billy bob thorton / October 2, 2012 at 12:25 am
Glass falling from an 85 floor building built by an 83 year old man that cant be safe. Why cant we get a younger Architect there must be a few around.
RodrigoRube replying to a comment from Jesse / October 2, 2012 at 02:24 am
No! The real problem with these buildings is that development, in general, hasn't been stopped. What Toronto needs is a little bit of depopulation. It'll help the all the businesses in the service sector. Besides which, I don't want my condo view blocked, dirty people using MY park, or other people - other than myself of course - generating traffic, etc. People should move to the green fields north of Canada's Wonderland. It'll stop the traffic problem that won't continue to rise for the foreseeable future and has been rising for the last 40 years. Further, it's quite clear that these 3 specific buildings are the source of all the city's problems and that the faux historical preservationists understand better than David Mirvish what is viable in terms of theatre.
JatinderDoe replying to a comment from condos condos condos! / October 2, 2012 at 02:40 am
methinks you doth protest a lot for someone who figures the 'condo bubble' is about to burst. what's the matter? deep down you think these might actually get built?
Winker / October 2, 2012 at 02:48 am
Why dont they build something big like a 160 story condo building.
steve replying to a comment from RodrigoRube / October 2, 2012 at 08:10 am
I am going to have to assume your post was tongue in cheek, I can't believe you seriously believe what you wrote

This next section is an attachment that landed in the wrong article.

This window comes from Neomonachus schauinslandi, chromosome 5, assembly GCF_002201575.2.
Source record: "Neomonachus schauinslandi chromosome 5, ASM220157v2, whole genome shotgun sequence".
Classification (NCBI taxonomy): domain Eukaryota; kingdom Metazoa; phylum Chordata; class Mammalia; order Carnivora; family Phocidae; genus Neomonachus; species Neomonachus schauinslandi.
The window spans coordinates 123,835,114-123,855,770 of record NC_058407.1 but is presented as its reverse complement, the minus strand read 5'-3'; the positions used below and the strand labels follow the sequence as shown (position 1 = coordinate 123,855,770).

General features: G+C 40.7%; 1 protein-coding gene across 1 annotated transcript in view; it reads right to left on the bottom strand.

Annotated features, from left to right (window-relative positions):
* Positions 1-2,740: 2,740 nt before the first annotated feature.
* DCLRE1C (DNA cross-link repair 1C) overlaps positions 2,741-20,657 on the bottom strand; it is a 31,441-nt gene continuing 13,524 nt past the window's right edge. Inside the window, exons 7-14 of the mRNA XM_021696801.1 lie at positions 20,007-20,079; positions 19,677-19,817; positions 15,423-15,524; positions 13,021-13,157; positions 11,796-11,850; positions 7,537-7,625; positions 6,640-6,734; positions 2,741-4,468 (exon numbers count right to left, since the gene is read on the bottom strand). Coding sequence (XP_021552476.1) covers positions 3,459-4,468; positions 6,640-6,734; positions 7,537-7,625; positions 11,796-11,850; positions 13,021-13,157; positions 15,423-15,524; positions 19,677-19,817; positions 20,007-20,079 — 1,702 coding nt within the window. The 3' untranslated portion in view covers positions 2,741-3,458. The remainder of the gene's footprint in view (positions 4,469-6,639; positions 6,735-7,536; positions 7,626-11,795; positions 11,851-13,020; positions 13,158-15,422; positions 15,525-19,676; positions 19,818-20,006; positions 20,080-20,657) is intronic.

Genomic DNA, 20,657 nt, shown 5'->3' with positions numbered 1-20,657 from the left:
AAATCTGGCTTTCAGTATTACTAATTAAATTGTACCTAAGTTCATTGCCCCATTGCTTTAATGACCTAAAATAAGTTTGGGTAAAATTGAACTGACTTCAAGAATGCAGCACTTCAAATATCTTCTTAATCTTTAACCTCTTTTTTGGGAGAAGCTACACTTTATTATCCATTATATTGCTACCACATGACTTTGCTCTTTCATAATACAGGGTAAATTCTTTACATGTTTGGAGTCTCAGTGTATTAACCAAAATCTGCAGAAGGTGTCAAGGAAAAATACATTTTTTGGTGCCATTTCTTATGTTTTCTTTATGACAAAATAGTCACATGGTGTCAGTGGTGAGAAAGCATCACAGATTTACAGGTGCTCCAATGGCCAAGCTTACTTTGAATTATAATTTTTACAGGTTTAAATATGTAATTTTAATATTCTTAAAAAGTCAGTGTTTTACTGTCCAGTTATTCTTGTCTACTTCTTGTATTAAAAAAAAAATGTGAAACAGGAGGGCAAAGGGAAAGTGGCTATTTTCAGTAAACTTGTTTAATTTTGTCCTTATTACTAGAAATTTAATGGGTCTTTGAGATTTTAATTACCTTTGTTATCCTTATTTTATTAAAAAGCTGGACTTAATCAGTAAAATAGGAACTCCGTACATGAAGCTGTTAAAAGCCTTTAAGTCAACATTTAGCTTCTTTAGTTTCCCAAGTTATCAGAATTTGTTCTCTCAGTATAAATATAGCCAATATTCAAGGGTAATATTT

j-rock / October 2, 2012 at 08:55 am
I'm all for Toronto thinking big for a change, but they need to make sure that they deal with the unsexy issues like providing adequate services, and proper transportation for the thousands of people that this will bring to the area. The King streetcar is already struggling.
cobyrne / October 2, 2012 at 09:42 am
OH NO! Change!
Simon Tarses replying to a comment from How do you spell / October 2, 2012 at 09:56 am
Ain't gonna happen now, thanks to our stupid mayor and the FYIGM (Fuck You I Got Mine) crowd that voted him in.
Boring Bill / October 2, 2012 at 11:08 am
Try to take a streetcar between 3 and 6pm any day of the week between Spadina and Yonge on King and tell me throwing 2500-4000 people in that area is a good idea. And years of construction can't possibly help. Also, let's be honest here- an art gallery will be no more of a draw than the theatre is. That's their way of distracting anyone complaining about the loss of culture. How long before the galler becomes a H&M?

tripper / October 2, 2012 at 04:47 pm
I, for one, am thrilled that there are still a few people like Mirvish and Gehry around who have big ballsy ideas and plans for this city. We need more of this kind of thing. People with vision and big ideas and the guts (and money) to see them through.

It's very unCanadian, I know. But Canada hates us anyway, so screw 'em.

I wonder / October 2, 2012 at 09:12 pm
I wonder how many of you whiners would have bitched and complained about the CN Tower when it was being built. HOW DARE THEY CHANGE TORONTO!!!

Mr. Condo / October 3, 2012 at 01:54 am
I'm going to try to get myself a condo in each of the new towers.
Sriskandakumar OMalley / October 3, 2012 at 11:01 am
Hearkens back to what I said the other day about how the second generation can't wait to cash in as soon as the first generation is out of the picture. And again, looking at the comments section here - seriously, condo sales guys - vary up your prose more - different comments, but looking like they're all written by the same sales team - hire some creative writers! Next up - flatten Honest Ed's and turn it into another vertical douchebag storage depot.
canmark / October 3, 2012 at 03:16 pm
From Dr. Sara Diamond, President and Vice-Chancellor of OCAD University about what Mirvish+Gehry means for the school
Love the Mirvish Trolls / October 3, 2012 at 07:40 pm